Gil Sperling

video, stage and music

Final project concept

November 6, 2019 by gilsperling

The interactive scroll

Project context – exhibit design/educational

The imagined application of this project is an interactive exhibit in a museum/library that owns ancient scrolls, and those being valuable and delicate, they are inaccessible to the public. The project is a prototype for an installation that would allow visitors to physically interact with a simulated version of the artifact.

How it works

sketch showing the layer structure of the object

The user interfacing object is a blank scroll that can be rolled using handles at the sides (see image).The scroll is placed on a hard transparent surface, such as acrylic.Text is projected from under the scroll, in Hebrew. As the user rolls the handles, the scroll advances, and the projected text moves with it. This works in reverse as well, using the other handle. Wherever the user places their finger on the scroll, a translation of the text into English appears. The more the user touches the scroll, additional layers of content are projected (annotations, illustrations, animated illustrations).
In the scope of the final, I will only deal with text layers.
Later developments might include response to different kinds of touch on the page (wiping with the entire hand to erase, for example).


The implementation requires:
A. Sensing the lapsed degree of turn of the handles (differentiating between 360 degrees and 720 degrees, to know how far in the text we’ve scrolled). This should be possible using rotary encoders connected to the scroll handles.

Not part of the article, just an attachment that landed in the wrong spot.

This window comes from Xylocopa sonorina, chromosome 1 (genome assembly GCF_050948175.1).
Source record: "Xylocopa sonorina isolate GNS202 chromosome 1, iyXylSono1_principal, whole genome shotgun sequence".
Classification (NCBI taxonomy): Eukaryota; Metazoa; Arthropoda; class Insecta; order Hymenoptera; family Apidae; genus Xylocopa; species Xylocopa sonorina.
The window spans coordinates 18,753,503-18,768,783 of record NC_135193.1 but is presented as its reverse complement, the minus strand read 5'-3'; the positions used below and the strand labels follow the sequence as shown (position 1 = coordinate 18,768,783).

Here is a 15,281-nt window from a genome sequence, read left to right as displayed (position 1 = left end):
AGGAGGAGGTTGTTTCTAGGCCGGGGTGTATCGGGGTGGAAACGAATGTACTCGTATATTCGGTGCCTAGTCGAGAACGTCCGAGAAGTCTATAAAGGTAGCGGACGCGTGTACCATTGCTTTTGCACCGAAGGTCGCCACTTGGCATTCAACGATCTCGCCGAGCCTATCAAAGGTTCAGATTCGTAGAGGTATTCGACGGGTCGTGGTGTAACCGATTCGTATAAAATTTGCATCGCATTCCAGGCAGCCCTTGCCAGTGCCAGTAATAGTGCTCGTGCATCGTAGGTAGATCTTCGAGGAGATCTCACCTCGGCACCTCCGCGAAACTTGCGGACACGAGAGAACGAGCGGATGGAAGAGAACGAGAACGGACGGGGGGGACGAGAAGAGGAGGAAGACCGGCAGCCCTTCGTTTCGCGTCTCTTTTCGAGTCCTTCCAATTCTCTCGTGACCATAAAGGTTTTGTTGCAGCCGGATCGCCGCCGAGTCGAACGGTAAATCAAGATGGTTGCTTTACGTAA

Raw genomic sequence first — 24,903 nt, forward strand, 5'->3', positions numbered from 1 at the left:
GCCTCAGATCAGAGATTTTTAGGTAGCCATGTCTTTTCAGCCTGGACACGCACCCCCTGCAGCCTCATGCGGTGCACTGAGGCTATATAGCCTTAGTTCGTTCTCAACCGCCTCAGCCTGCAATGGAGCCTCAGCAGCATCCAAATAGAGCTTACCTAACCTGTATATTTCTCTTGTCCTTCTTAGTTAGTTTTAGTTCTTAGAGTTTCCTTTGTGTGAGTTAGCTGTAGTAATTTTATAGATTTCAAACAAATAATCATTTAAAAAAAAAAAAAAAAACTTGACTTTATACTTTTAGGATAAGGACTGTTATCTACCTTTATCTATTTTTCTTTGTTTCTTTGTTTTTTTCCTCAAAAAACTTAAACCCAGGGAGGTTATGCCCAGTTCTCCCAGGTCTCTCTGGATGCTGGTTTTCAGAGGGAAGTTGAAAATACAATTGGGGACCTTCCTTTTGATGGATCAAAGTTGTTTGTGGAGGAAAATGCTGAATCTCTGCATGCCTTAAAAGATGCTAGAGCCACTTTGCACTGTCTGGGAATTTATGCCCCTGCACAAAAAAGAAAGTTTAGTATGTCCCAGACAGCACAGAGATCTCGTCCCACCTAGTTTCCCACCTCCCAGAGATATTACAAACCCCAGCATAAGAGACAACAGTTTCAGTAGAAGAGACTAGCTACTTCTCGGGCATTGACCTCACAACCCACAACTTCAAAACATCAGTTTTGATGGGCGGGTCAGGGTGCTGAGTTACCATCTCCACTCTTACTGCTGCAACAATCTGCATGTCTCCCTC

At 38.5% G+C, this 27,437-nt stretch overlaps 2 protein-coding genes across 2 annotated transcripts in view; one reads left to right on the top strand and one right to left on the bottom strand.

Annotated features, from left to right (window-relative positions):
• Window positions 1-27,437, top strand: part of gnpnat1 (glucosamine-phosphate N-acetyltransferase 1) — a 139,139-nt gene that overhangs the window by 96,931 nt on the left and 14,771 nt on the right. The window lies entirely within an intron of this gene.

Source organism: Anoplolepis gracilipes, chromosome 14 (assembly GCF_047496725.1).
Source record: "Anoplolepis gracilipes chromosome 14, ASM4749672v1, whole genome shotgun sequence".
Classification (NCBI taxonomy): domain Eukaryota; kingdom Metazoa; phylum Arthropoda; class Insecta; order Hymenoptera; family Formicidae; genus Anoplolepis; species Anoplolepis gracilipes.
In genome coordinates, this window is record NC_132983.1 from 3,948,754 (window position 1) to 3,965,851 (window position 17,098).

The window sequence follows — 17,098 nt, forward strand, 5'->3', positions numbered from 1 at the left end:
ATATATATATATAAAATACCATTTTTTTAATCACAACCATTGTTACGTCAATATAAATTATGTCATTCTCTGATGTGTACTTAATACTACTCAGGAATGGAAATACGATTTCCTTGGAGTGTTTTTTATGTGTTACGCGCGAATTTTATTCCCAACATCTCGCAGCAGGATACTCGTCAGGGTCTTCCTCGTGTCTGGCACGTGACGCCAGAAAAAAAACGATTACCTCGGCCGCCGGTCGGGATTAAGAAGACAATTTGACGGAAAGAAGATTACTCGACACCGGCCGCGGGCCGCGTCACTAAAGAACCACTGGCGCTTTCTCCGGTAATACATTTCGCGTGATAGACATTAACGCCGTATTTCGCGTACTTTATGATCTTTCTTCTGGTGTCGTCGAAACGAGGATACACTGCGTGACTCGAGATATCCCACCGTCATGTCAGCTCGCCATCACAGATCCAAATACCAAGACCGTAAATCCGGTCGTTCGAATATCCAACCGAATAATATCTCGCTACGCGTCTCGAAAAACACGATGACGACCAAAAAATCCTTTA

B. Sensing the position of the user’s finger on the page.
Two options possible options are:
1. A touchpad, which would have to be clear to allow projection through it. This seems to be the function of a resistive touchscreen overlay – the linked example has a diagonal size of 7″ and costs $15, so this may limit the scale of the installation.
2. A camera that can detect the finger’s position. This option would limit the possibilities of being sensitive to the kind of touch the user makes with the page. 

Project phases

  1. Construct prototype object for playtesting, possibly with manually controlled projections
  2. use playtest feedback to design user interaction scenarios
  3. research and test sensors, materials
  4. fabricate object, integrating the sensors
  5. integrate video content, create code for video playback that is controlled by Arduino data

Posted in Fall '19 - Introduction to Physical Computation |

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